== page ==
To the west end of the cemetery of the tumuli, there was a huge tumulus, the Great Tumulus (Megali Toumba) with a diameter of 110m and a height of 12m, i.e. a size unusual for ancient Greek tombs. In the earth of the Great Tumulus excavations brought to light hundreds of broken burial stelae and broken pots. This was a sign that some important person was buried beneath. Finally, at the base of the Great Tumulus, three Macedonian tombs and one memorial monument were found. One of them was the tomb of king Philip II and another probably belonged to king Alexander IV. These two graves were found unplundered and are lavishly decorated with splendid wall paintings made by great and famous artists. The third one, a "family tomb", smaller than the others, was plundered, even from the ancient times, and some bones of three persons were found in there: a man, a young woman and a new-born child. But there were still excellent mural paintings in it.


Tomb of Philippos II.

The temple-like entrance of Philippos' tomb.

An artistic representation of the entrance of Philippos' tomb.

The statue of Philippos II, found in his tomb. Philippos' tomb contained many sculptures including heads of Philippos and Alexandros the Great, Muses, Dionyssos and Silenos.


The statue of his son, Alexandros III the Great, found also in Philippos' tomb.

This is the golden reliquary which contained the bones of Philippos II. In the main chamber of the tomb there exist a marble urn and inside it there was this golden reliquary together with a golden chaplet. The golden reliquary is made of 7,820gr of hammered pure gold. Its lid is decorated with a 16-rayed star symbol and two rosettes, the inner of which is filled with blue enamel. On the sides relief palmettes and lotus buds frame five enameled rosettes. The feet are decorated with rosettes and end in lion-paws.


The ornate golden chaplet of Philippos II. It is a high art imitation of oak sprig with leaves and acorns. This golden oak crown is the heaviest and most impressive wreath surviving from Greek antiquity. It has 313 leaves and 68 acorns and weighs 714gr.


Philippos' shield, with a surfice of gold and ivory. This is the only gold and ivory ceremonial shield to have survived from antiquity. At the ivory emblem is depicted a young woman who kneels in front of a naked young man wearing a tunic blowing.


A detail of Philippos' shield.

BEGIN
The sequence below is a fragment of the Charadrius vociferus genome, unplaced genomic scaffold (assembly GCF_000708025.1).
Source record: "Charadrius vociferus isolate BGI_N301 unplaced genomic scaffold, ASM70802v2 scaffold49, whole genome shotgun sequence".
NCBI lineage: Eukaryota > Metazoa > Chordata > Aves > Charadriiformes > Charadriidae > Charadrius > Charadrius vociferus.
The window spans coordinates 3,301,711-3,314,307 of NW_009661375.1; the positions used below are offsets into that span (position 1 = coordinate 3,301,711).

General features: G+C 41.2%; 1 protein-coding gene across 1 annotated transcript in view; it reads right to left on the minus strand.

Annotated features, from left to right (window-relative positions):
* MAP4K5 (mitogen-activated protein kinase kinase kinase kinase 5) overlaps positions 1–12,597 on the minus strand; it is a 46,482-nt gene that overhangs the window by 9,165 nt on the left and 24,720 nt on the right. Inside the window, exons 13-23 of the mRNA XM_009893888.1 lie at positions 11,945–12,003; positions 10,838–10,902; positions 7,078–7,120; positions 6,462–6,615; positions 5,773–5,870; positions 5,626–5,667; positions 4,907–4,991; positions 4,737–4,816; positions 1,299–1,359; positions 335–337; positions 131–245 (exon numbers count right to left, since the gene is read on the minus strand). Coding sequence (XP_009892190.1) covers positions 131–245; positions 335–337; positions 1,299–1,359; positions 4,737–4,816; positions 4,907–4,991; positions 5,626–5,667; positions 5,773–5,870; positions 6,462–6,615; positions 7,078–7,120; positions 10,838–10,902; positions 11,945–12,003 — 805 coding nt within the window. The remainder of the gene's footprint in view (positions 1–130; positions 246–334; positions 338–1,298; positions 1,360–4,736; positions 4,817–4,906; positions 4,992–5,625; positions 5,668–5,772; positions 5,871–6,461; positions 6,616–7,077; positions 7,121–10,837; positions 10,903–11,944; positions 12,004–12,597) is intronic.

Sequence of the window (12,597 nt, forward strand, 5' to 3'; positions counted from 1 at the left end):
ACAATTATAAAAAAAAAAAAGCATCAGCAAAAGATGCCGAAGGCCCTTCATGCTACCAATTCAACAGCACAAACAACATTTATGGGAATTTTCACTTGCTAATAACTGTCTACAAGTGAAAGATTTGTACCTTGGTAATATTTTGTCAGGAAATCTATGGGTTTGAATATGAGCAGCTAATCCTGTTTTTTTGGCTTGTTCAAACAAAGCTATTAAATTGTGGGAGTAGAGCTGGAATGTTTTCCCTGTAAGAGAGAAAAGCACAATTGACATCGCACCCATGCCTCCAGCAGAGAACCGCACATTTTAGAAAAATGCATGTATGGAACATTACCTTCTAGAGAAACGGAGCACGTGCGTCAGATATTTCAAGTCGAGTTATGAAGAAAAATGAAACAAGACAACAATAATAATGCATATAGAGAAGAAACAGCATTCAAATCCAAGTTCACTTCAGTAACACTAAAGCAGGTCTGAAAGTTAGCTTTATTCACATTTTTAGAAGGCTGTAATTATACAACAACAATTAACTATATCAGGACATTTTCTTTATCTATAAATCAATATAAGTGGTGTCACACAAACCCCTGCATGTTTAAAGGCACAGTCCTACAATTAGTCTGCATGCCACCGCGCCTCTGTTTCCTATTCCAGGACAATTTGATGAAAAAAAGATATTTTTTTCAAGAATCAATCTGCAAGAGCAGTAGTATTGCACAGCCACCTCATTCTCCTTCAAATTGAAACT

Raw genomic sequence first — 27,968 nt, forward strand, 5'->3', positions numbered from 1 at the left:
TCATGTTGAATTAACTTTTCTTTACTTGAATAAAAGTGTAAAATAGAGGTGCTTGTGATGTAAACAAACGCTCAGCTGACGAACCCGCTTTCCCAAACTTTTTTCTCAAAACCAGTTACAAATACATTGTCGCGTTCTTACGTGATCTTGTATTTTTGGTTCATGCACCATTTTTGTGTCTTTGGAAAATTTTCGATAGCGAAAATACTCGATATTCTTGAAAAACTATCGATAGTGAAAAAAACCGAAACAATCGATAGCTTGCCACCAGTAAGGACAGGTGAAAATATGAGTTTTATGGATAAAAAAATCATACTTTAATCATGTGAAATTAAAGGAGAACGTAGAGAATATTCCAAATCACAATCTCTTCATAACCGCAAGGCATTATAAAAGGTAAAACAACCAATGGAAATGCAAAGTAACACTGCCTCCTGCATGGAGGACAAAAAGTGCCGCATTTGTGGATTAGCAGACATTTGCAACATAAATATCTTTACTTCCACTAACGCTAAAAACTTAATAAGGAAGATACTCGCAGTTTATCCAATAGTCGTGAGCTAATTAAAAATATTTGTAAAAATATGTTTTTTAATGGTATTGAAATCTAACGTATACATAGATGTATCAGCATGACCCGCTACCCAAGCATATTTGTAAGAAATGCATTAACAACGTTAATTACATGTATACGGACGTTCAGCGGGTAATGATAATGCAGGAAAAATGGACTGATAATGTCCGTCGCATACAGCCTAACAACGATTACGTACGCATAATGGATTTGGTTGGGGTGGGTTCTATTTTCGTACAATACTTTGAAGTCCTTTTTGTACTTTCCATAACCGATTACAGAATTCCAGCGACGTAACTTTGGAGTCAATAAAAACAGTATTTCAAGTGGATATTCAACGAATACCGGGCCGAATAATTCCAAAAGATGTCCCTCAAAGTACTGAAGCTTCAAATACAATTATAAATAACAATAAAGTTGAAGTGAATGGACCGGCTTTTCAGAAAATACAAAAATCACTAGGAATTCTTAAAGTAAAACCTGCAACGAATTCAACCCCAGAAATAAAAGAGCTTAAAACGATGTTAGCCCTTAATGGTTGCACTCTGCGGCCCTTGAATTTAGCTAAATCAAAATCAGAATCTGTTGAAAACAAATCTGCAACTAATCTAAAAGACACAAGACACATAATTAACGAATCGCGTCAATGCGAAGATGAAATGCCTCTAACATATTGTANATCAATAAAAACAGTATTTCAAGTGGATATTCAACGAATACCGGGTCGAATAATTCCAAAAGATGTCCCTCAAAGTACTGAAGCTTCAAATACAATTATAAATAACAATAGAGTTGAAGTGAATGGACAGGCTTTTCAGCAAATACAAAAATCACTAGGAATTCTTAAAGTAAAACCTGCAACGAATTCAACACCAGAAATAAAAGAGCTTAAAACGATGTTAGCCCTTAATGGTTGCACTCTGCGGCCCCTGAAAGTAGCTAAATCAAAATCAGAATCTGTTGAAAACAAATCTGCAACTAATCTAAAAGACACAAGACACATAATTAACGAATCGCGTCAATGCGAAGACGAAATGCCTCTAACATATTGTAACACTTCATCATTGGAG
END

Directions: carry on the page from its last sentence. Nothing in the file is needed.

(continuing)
A circular silver gold-plated diadem. It was found by the helmet of Philippos.

Philippos' iron helmet.

Philippos' iron thorax with golden lions.

Corrosion destroyed the king's iron sword. Only some parts of the handle which were made of ivory were saved. Decoration of the handle was remarkable.


A good number of valuable symposium vessels were found near the bed of the deceased king: 20 silver, 6 earthen and 2 copper.


A silver amphora.

A silver wine-jug.

An earthen wine-jug.

The anteroom and the Royal Spouse

In the anteroom of Philippos' royal tomb, in a smaller urn, the burned bones of a woman of 23-25 years old were found; they were wraped in two pieces of brocade, equally ornated and having the same shape. A woman's golden crown was put by the valuable brocade with the bones. Another importand finding is a feminine golden chaplet of blooming myrtle, like the one of Philippos.

Some additional weapons and parts of the king's armour were also in the anteroom; among them a pair of gold-plated greaves, unequal regarding the length and the shape. This was a great confirmation of the identity of the dead: King Philippos II was really crippled, being wounded in a fight!


One of the two brocades found in the Royal Spouse's urn. Altough the first Philippos' wife was Olympiada, the mother of Alexandros the Great, Philippos had been married 7 times! Philippos was murdered in the theatre of Aigai, during the marriage of his daughter Kleopatra with the king of Epirus. It is supposed that his young spouse buried with him, was Kleopatra (she had the same name with Philippos' daughter), who was assassinated a little after Philippos' death.


The second of the two brocades.

Tomb of Alexandros IV, "the prince"

The entrance of the tomb, which probably belonged to Alexandros IV, the son of Alexandros the Great and Roxani. The boy was declared king of Macedonia by the Macedonian army in 323 BC, after the death of his father, but he was constantly in tutelage. He was murdered by Kassandros in 311 or 310 BC, together with his mother Roxani.


The moment of discovery, when the archaeologists got into the "prince's" tomb.

The bones in the reliquary are of a boy of 13-16 years old. The first name archaeologists gave to this tomb was "prince's tomb".


  • Page Updated Nov 13, 2004